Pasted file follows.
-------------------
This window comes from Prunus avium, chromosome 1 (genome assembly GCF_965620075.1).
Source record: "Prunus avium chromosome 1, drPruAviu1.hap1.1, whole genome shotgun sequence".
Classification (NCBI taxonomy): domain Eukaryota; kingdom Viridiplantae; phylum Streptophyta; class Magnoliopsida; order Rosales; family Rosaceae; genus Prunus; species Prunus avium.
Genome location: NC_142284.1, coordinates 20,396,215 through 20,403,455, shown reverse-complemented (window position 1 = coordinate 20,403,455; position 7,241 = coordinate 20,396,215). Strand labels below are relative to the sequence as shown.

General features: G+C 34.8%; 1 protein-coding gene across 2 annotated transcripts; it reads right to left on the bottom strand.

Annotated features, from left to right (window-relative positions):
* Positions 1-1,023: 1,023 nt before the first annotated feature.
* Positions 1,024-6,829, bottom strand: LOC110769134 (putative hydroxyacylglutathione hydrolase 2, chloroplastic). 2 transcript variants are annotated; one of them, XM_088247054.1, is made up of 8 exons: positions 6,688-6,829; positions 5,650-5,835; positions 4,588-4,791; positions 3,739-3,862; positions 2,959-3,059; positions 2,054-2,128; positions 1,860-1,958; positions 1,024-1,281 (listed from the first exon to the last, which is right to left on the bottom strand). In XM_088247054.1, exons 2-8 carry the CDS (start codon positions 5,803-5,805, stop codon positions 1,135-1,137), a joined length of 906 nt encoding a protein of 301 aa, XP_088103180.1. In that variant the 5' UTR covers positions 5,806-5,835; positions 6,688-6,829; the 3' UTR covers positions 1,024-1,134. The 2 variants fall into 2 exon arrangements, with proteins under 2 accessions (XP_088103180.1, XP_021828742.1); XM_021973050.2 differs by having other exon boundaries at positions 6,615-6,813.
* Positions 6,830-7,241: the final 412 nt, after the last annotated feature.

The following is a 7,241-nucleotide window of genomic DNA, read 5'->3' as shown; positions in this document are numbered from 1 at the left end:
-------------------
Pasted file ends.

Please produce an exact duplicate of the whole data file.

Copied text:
This window comes from Prunus avium, chromosome 1 (genome assembly GCF_965620075.1).
Source record: "Prunus avium chromosome 1, drPruAviu1.hap1.1, whole genome shotgun sequence".
Classification (NCBI taxonomy): domain Eukaryota; kingdom Viridiplantae; phylum Streptophyta; class Magnoliopsida; order Rosales; family Rosaceae; genus Prunus; species Prunus avium.
Genome location: NC_142284.1, coordinates 20,396,215 through 20,403,455, shown reverse-complemented (window position 1 = coordinate 20,403,455; position 7,241 = coordinate 20,396,215). Strand labels below are relative to the sequence as shown.

General features: G+C 34.8%; 1 protein-coding gene across 2 annotated transcripts; it reads right to left on the bottom strand.

Annotated features, from left to right (window-relative positions):
* Positions 1-1,023: 1,023 nt before the first annotated feature.
* Positions 1,024-6,829, bottom strand: LOC110769134 (putative hydroxyacylglutathione hydrolase 2, chloroplastic). 2 transcript variants are annotated; one of them, XM_088247054.1, is made up of 8 exons: positions 6,688-6,829; positions 5,650-5,835; positions 4,588-4,791; positions 3,739-3,862; positions 2,959-3,059; positions 2,054-2,128; positions 1,860-1,958; positions 1,024-1,281 (listed from the first exon to the last, which is right to left on the bottom strand). In XM_088247054.1, exons 2-8 carry the CDS (start codon positions 5,803-5,805, stop codon positions 1,135-1,137), a joined length of 906 nt encoding a protein of 301 aa, XP_088103180.1. In that variant the 5' UTR covers positions 5,806-5,835; positions 6,688-6,829; the 3' UTR covers positions 1,024-1,134. The 2 variants fall into 2 exon arrangements, with proteins under 2 accessions (XP_088103180.1, XP_021828742.1); XM_021973050.2 differs by having other exon boundaries at positions 6,615-6,813.
* Positions 6,830-7,241: the final 412 nt, after the last annotated feature.

The following is a 7,241-nucleotide window of genomic DNA, read 5'->3' as shown; positions in this document are numbered from 1 at the left end: